Skip to content
Version: XState v4

Spawning actors

Sometimes invoking actors may not be flexible enough for your needs. In such cases, you might want to:

  • Invoke child machines that last across several states when machines invoked with invoke are tied to that state
  • Invoke a dynamic number of actors

You can use a powerful tool called spawn to run these actors in these cases. Actors created with spawn are spawning actors, and actors created with invoke are invoking actors.

Spawning actors puts a reference to the machine in context, which means that you must always assign a spawned actor to context via assign:

import { createMachine, spawn, assign } from 'xstate';

const childMachine = createMachine({
/* ... */
});

const parentMachine = createMachine({
entry: [
assign({
childMachineRef: () => spawn(childMachine),
}),
],
});

In the example above, the spawned actor can now be referenced on the context of the machine. You can spawn as many actors as you need:

import { createMachine, spawn, assign } from 'xstate';

const childMachine = createMachine({
/* ... */
});

const parentMachine = createMachine({
entry: [
assign({
childMachineRefs: () => [
spawn(childMachine),
spawn(childMachine),
spawn(childMachine),
],
}),
],
});

Sending events to spawned machines

Events can be sent to spawned actors by passing a function to send or forwardTo:

send({ type: 'INC' }, { to: (context) => context.counterRef });

forwardTo(context => context.counterRef);

You can also forward all events to the child by passing autoForward as an option to spawn:

import { spawn, createMachine, assign } from 'xstate';

const childMachine = createMachine({});

const machine = createMachine({
entry: assign((context) => ({
counterRef: spawn(childMachine, {
autoForward: true,
}),
})),
});

Passing autoForward will ensure that every event sent to the machine also gets forwarded to childMachine.

Stopping spawned actors

When you want to stop a spawned actor, you can either stop the parent machine, which will stop all child actors automatically, or stop the actor via the stop action.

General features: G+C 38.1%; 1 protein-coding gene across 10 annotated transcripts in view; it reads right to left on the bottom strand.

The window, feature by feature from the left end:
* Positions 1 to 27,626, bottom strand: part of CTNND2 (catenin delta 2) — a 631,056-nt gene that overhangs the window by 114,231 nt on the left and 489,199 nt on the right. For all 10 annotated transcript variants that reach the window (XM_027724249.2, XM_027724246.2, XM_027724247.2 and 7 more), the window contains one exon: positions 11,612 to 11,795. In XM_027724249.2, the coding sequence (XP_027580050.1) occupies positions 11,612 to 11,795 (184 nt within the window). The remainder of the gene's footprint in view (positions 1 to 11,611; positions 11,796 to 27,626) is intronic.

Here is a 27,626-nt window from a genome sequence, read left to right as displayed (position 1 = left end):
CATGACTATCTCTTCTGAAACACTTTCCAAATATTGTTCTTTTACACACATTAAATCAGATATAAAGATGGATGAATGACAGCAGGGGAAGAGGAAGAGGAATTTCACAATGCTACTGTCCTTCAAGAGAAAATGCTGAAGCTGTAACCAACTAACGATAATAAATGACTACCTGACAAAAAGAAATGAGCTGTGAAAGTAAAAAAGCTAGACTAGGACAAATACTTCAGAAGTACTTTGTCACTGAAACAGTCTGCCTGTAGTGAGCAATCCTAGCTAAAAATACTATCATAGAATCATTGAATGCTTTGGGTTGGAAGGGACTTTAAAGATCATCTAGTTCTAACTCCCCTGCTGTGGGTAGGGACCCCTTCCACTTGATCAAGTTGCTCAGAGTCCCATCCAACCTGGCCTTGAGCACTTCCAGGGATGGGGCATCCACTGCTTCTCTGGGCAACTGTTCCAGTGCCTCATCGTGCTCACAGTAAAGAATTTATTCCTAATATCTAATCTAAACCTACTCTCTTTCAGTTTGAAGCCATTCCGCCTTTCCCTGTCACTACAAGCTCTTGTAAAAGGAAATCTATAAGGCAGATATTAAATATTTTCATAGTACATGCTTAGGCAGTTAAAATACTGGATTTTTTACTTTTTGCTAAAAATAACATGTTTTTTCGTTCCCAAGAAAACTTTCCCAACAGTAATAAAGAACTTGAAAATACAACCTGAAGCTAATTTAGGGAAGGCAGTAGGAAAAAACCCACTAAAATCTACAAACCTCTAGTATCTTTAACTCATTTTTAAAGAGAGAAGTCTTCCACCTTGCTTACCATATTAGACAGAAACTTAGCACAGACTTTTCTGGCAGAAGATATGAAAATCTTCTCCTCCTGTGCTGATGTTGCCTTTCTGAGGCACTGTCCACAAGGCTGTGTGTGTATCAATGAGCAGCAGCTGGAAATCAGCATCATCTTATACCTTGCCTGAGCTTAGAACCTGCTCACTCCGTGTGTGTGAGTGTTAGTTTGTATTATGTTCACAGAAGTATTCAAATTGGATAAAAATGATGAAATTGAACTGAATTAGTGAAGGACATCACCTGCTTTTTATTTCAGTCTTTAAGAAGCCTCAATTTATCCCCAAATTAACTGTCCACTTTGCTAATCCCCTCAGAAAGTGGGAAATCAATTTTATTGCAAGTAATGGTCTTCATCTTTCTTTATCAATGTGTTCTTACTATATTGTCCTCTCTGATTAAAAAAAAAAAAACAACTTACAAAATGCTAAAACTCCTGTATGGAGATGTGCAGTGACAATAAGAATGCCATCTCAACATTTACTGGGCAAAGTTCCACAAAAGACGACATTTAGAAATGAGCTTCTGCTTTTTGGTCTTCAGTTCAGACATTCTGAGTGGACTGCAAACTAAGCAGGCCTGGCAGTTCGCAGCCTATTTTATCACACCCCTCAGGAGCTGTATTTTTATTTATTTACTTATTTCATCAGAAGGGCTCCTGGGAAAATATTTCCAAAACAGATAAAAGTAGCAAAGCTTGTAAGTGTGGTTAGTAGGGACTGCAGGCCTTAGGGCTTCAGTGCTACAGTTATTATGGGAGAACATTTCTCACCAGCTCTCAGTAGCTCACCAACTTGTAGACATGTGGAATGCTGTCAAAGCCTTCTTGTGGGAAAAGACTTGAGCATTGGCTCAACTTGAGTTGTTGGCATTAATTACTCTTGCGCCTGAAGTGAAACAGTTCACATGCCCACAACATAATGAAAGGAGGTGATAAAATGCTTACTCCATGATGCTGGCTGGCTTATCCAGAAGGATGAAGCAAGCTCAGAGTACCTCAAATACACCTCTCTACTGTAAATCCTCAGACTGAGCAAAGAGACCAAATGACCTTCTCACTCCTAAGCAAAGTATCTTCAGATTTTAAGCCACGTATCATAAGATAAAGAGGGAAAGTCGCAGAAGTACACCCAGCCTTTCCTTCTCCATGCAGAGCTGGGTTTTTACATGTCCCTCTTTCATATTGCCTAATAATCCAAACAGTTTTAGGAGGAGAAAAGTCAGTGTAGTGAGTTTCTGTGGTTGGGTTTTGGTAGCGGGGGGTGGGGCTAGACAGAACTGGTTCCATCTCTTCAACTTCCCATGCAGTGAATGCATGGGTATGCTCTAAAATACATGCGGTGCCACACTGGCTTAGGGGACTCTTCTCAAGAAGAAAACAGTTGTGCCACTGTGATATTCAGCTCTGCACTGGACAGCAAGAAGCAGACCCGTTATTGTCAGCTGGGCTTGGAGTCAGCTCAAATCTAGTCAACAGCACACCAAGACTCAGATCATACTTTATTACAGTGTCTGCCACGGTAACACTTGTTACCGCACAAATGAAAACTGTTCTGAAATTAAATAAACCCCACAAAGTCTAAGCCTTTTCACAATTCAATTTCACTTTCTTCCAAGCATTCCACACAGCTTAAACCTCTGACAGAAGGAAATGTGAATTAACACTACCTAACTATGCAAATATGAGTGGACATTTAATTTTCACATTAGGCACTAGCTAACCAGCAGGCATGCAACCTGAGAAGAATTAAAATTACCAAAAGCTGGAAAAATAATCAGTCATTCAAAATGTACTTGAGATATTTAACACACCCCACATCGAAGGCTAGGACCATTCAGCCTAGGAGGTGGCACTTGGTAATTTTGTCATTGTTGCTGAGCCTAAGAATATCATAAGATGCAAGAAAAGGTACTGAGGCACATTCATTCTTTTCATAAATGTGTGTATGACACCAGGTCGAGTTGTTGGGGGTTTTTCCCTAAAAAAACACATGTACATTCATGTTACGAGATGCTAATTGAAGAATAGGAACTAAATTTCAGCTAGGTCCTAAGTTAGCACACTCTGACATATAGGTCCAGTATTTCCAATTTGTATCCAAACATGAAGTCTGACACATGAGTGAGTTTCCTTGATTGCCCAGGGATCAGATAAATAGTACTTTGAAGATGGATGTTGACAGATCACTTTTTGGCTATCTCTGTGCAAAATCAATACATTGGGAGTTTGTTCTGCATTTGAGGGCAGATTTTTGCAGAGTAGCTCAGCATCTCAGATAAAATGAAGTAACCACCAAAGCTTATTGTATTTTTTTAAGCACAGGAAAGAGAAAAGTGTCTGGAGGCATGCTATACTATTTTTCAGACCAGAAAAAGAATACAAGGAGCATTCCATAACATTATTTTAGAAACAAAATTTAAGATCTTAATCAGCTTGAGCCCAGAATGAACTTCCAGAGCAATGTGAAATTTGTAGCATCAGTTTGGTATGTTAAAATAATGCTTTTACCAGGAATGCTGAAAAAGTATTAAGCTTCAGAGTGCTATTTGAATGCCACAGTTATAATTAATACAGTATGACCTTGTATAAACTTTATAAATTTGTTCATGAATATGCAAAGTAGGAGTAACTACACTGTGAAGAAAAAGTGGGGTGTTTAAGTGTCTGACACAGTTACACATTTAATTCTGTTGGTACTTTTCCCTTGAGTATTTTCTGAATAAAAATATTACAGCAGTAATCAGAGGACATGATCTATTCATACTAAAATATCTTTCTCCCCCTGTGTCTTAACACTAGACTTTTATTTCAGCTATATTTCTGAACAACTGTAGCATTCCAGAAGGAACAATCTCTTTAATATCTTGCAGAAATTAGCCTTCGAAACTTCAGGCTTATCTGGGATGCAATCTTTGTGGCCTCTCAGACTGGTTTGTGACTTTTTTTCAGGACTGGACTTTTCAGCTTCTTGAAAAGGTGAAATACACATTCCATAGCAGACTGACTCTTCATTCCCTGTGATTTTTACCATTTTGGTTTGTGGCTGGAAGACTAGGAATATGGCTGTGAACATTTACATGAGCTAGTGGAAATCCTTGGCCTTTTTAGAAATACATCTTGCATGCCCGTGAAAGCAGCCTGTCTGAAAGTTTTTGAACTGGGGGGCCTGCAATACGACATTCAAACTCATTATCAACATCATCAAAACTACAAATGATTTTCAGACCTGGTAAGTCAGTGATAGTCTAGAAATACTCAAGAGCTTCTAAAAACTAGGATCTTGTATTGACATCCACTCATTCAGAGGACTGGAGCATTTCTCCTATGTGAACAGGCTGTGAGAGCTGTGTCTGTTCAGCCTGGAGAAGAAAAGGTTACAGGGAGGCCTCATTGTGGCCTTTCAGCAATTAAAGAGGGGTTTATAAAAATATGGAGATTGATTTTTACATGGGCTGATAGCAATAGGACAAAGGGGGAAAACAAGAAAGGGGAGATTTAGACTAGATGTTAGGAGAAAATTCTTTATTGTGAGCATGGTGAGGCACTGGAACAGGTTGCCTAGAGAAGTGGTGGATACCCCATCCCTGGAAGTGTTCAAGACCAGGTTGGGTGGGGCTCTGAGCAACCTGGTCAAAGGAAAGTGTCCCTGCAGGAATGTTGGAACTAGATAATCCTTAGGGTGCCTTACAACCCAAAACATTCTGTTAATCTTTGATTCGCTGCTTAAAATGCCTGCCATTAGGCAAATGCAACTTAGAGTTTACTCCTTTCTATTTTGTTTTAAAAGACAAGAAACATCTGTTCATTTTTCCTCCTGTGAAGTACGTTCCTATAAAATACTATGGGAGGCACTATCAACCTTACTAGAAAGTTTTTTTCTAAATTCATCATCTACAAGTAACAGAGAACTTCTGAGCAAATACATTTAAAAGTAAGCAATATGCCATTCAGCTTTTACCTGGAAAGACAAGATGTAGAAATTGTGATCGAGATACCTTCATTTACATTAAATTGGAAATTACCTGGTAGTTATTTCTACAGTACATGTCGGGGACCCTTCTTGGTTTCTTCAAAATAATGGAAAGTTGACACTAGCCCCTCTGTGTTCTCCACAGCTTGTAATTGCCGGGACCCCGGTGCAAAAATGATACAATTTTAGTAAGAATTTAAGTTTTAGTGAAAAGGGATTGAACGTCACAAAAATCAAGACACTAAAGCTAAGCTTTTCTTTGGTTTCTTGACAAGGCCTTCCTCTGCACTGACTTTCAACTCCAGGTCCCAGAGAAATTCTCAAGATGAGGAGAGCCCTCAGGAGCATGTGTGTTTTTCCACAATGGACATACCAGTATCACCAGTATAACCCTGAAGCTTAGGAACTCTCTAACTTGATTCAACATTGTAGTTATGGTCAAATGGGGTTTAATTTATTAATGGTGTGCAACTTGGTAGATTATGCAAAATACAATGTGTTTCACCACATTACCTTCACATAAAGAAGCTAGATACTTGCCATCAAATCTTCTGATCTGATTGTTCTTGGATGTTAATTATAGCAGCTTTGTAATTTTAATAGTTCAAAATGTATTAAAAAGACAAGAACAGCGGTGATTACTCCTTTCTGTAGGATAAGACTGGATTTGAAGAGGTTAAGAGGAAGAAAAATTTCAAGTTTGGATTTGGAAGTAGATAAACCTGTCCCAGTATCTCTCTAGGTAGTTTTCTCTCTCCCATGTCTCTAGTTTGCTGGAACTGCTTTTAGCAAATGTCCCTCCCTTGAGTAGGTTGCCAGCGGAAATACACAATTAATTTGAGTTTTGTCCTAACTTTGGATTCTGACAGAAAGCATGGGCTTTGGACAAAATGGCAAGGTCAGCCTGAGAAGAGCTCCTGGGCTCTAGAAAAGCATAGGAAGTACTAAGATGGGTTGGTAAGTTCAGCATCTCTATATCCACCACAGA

const childMachine = createMachine({
/* ... */
});

import { createMachine, spawn, assign, actions, ActorRefFrom } from 'xstate';
const { stop } = actions;

const parentMachine = createMachine(
{
/**
* In TypeScript, you can use the ActorRefFrom helper
* to type the machine
*/
schema: {
context: {} as {
childMachineRef: ActorRefFrom<typeof childMachine>;
},
},
entry: [
assign({
childMachineRef: () => spawn(childMachine),
}),
],
on: {
STOP: {
actions: 'stopMachine',
},
},
},
{
actions: {
stopMachine: stop((context) => context.childMachineRef),
},
}
);

Spawning callbacks

Just like invoking callbacks, callbacks can be spawned as actors.

import { createMachine, assign, spawn } from 'xstate';

const machine = createMachine({
entry: assign({
counterRef: (context, event) =>
spawn((sendBack, receive) => {
// Run any code you want inside here

return () => {
// Any code inside here will be called when
// you leave this state, or the machine is stopped
};
}),
}),
});

Spawned callbacks behave exactly the same as invoked callbacks but with all the flexibility of spawn.

Spawning observables

Just like invoking observables, observables can be spawned as actors:

import { createMachine, assign, spawn } from 'xstate';
import { interval } from 'rxjs';
import { map } from 'rxjs/operators';

const createCounterObservable = (ms: number) =>
interval(ms).pipe(map((count) => ({ type: 'COUNT.UPDATE', count })));

const machine = createMachine(
{
context: { ms: 1000 },
entry: assign({
counterRef: ({ ms }) => spawn(createCounterObservable(ms)),
}),
on: {
'COUNT.UPDATE': {
actions: 'logCount',
},
},
},
{
actions: {
logCount: (context, event) => {
console.log(event.count);
},
},
}
);